It's 11:30 on a Los Angeles Saturday morning when Ernie Anderson-- ‘‘Ghoulardi’ to you, ‘‘the Voiceover Guy’’ to everyone in Hollywood-- walks into the Studio City Grille and orders a Bloody Mary.
He doesn't exactly ‘‘order’’ it. The barmaid, whom he greets by name,automatically swings into action the moment he arrives.
The drink is a complicated mix, involving various size dashes of three types of hot sauce and one shot of celery salt. And, of course, vodka. Lot sand lots of vodka. So much vodka that the glass is more pink than bloody.
Anderson is wearing jeans, a stubble of white whiskers and an untucked knit shirt that is hanging below the bottom of his beige windbreaker.
Not exactly the persona you might expect from a man making a million dollars a year. But ‘‘that's Ernie,’’ as his friends, agents and colleagues invariably put it.
‘‘He's the original hippie,’’ says Chuck Schodowski, the WJW (Channel 8)movie host who was an engineer at Channel 8 when Anderson unleashed his legendary Ghoulardi character in 1963. ‘‘Ernie was Doing His Own Thing before the term was ever known. He's just a wild man.’’
Anderson put that trait to good use in Northeast Ohio, creating a deranged late-night movie host who, during breaks in the action, would ridicule the quality of the movie, blow up toy cars and verbally assault such local icons as Dorothy Fuldheim and Mike Douglas.
That kind of irreverence was unknown in the early ‘60s, when television personalities like Douglas made their living by offering relentlessly sugary assessments of every aspect of life. Suddenly, here came a TV host who told his viewers to ‘‘turn blue’’ while wearing one-lens sunglasses, a fake goatee, a white smock and a maniacal grin.
The program, saddled with bad horror movies, drew an astonishing 80 percent share of the TV audience on many Friday nights. Police departments said the crime rate dipped when the show came on because potential criminals stayed home to watch.
Perhaps the best indication of Ghoulardi's popularity: Even though the show was on the air for only 2 1/2 years, almost everyone who grew up in Northeast Ohio during that era still remembers it a quarter-century later.
Today, Anderson is at least as well-known in Hollywood as he ever was in Ohio.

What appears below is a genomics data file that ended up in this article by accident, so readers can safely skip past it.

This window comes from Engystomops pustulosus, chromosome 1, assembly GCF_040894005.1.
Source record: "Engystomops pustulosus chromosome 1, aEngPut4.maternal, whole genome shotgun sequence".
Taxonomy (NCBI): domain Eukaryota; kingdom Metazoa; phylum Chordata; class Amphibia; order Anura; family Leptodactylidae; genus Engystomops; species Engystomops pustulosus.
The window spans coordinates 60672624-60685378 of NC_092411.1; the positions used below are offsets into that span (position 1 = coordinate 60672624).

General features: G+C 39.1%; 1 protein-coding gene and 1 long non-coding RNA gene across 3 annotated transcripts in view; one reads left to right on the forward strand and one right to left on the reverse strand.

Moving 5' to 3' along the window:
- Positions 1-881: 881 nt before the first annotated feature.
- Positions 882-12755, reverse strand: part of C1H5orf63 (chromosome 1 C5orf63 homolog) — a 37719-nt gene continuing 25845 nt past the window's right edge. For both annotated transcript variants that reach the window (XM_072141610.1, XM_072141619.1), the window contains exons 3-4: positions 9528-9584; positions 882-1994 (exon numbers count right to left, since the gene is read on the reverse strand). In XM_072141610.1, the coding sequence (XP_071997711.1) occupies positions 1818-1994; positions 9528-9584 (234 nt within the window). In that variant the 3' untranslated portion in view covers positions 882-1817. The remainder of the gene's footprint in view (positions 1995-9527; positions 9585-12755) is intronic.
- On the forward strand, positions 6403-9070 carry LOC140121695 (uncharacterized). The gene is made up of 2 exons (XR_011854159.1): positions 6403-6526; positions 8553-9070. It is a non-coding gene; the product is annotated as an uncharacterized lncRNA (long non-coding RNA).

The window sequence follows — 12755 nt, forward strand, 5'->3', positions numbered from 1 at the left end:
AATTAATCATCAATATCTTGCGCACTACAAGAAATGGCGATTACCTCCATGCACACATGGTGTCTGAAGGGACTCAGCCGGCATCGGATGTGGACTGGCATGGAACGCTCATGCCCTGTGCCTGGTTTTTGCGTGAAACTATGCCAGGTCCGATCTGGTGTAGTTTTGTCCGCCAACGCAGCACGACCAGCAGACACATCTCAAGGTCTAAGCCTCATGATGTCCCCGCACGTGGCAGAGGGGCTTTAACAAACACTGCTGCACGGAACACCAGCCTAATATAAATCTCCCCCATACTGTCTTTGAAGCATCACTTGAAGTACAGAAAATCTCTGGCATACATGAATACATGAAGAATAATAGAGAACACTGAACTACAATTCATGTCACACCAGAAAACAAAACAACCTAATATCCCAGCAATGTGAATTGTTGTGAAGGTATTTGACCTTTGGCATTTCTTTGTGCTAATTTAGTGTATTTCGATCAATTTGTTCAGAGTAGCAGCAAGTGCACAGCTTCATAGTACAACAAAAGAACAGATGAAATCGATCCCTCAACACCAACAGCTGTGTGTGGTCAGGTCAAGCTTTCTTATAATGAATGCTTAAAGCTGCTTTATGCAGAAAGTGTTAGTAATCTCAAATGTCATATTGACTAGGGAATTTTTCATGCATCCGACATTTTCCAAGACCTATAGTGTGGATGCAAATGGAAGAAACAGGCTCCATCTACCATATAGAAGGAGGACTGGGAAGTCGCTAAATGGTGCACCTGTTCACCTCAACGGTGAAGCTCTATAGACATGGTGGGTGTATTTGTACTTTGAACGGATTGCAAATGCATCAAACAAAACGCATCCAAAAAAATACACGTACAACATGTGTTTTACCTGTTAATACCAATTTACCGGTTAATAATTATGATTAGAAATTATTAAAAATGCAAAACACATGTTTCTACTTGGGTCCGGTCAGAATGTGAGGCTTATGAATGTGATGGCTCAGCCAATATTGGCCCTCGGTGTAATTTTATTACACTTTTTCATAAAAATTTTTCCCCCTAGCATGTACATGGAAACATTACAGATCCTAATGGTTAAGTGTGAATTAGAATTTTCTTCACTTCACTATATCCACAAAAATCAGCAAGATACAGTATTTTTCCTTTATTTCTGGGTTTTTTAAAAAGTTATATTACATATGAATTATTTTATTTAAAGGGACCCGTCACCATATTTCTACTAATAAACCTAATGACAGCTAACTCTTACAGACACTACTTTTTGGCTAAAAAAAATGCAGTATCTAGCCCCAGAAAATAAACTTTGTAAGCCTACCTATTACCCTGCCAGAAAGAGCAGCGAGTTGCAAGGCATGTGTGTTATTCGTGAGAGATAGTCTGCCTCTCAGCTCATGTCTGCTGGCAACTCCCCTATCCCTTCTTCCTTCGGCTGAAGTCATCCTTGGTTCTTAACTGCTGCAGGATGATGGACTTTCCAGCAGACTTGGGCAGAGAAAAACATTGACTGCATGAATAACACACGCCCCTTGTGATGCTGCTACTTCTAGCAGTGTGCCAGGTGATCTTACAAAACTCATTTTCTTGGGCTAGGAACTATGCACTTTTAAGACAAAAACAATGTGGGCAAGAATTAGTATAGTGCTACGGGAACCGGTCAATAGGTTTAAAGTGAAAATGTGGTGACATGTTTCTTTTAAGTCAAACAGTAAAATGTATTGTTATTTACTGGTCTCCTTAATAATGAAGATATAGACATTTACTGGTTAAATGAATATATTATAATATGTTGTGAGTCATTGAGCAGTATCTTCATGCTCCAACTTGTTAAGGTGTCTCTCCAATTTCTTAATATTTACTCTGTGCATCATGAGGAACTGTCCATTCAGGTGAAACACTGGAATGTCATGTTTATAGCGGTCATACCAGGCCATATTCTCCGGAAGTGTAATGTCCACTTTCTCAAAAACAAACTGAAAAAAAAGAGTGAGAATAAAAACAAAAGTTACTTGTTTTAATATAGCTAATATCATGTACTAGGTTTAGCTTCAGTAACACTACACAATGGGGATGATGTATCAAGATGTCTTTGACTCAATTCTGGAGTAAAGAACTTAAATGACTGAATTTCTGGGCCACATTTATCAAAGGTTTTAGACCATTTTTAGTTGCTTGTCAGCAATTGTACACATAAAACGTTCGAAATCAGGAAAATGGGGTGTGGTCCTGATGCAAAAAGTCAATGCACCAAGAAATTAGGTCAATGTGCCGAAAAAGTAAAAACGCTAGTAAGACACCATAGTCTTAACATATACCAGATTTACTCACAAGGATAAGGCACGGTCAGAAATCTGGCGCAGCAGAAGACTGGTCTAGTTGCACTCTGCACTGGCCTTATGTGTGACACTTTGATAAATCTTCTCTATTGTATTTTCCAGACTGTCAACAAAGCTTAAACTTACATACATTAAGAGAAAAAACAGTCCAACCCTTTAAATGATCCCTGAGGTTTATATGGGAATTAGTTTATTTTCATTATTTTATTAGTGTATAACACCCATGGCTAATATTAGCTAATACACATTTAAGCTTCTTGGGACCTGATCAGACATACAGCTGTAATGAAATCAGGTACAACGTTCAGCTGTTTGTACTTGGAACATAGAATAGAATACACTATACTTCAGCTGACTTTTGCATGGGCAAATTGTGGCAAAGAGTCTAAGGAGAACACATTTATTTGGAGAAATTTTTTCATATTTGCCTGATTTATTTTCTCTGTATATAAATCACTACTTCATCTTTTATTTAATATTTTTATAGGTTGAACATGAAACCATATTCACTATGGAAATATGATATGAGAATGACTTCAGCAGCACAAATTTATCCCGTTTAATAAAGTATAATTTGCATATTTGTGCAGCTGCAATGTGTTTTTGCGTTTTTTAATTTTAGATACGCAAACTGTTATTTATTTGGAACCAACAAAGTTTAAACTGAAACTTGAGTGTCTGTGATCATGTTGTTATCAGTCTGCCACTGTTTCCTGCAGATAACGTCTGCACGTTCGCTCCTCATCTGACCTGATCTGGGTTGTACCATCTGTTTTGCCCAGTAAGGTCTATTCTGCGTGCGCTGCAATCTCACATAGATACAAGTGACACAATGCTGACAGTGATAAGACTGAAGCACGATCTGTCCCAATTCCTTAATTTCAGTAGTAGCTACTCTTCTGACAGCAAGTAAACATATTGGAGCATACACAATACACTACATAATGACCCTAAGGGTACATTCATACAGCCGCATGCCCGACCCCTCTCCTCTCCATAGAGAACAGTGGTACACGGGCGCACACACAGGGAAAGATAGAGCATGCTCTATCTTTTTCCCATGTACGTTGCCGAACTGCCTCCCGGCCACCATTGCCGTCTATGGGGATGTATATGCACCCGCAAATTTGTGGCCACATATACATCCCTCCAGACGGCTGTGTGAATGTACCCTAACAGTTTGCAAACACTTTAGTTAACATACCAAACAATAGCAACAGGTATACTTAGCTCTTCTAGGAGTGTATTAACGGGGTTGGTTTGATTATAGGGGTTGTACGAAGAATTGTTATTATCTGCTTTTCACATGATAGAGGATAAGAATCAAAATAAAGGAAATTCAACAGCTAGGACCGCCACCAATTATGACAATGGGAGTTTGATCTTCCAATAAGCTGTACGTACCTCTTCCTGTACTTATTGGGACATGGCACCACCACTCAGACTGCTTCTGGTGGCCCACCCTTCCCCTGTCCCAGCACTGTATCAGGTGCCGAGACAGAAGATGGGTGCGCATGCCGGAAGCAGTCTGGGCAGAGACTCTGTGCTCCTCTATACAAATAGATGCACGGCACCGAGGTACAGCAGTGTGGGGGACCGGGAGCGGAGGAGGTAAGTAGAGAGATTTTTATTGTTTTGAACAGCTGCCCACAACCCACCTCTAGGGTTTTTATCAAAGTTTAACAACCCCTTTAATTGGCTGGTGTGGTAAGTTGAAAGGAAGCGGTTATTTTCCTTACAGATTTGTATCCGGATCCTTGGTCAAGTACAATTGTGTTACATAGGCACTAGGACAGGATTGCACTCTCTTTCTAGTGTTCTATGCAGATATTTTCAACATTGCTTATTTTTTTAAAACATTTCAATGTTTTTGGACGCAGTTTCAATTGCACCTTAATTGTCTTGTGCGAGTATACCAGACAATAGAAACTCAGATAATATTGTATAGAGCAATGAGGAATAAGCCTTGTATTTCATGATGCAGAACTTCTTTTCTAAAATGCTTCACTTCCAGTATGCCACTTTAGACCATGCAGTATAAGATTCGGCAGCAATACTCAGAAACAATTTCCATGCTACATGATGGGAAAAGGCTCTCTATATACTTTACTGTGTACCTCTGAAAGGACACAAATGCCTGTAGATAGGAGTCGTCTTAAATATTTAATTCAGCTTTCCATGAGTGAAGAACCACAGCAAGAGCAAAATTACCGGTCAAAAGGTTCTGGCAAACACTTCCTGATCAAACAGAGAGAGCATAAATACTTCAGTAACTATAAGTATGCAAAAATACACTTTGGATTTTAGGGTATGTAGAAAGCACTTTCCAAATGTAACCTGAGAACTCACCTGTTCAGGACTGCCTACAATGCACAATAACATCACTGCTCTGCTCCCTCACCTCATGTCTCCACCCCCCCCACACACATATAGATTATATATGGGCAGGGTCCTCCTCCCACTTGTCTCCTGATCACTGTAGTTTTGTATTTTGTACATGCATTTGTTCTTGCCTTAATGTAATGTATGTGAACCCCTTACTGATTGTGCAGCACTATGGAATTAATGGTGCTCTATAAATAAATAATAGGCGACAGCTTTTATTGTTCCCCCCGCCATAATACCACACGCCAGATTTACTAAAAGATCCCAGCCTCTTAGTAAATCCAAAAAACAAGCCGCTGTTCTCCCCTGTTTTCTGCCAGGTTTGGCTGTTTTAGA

Not only has he made millions doing freelance voice work on commercials,he has been the primary staff announcer for ABC.
His was the voice that thundered down from the heavens promoting such miniseries as Roots, The Winds of War and Rich Man, Poor Man. His was the voice that told us who was playing whom on Monday Night Football and what was coming ‘‘` Saturday on the Luuuuuuuuuuuuuv Boat.’’
Anderson is about as famous as a voiceover guy can get. That's pretty famous in comparison to most of us. In 1986, for instance, he was a guest on David Letterman's show. (Things didn't go well: The irrepressible Anderson made a crack he thought was funny; Dave didn't, and went into his let's-get-this-thing-over-with mode.)
But in comparison to a TV or movie actor, Anderson's star is faint.Voiceover guys just don't get that kind of attention. Ironically, if the athletic, 6-foot, 185-pound Anderson had been short and fat, America might know his face as well as it knows his voice.
Well, here's the scoop: In 1962, when Anderson jumped from Cleveland's KYW (then Channel 3) to Channel 8, he brought along a pudgy little friend named Tom Conway, a native of Chagrin Falls. The two teamed up as writers and hosts on a morning movie series called Ernie's Place.
One day, actress Rose Marie came to Channel 8 during a CBS promotional tour for The Dick Van Dyke Show. Anderson and Conway took her to a local pub,brought her back in a great mood and showed her some of their tapes. She loved them, and took copies back to Hollywood, where she played them for Steve Allen.
Allen reportedly said, ‘‘Hey, this stuff is funny. And I could use a little fat guy.’’ That would be Conway, who headed west and changed his name to Tim Conway because someone else in the Screen Actors Guild already was using his real name. Because Allen was perfectly capable of handling the role of straight man, there was no need for Anderson.
So who knows what Anderson might have achieved had he looked dumpier?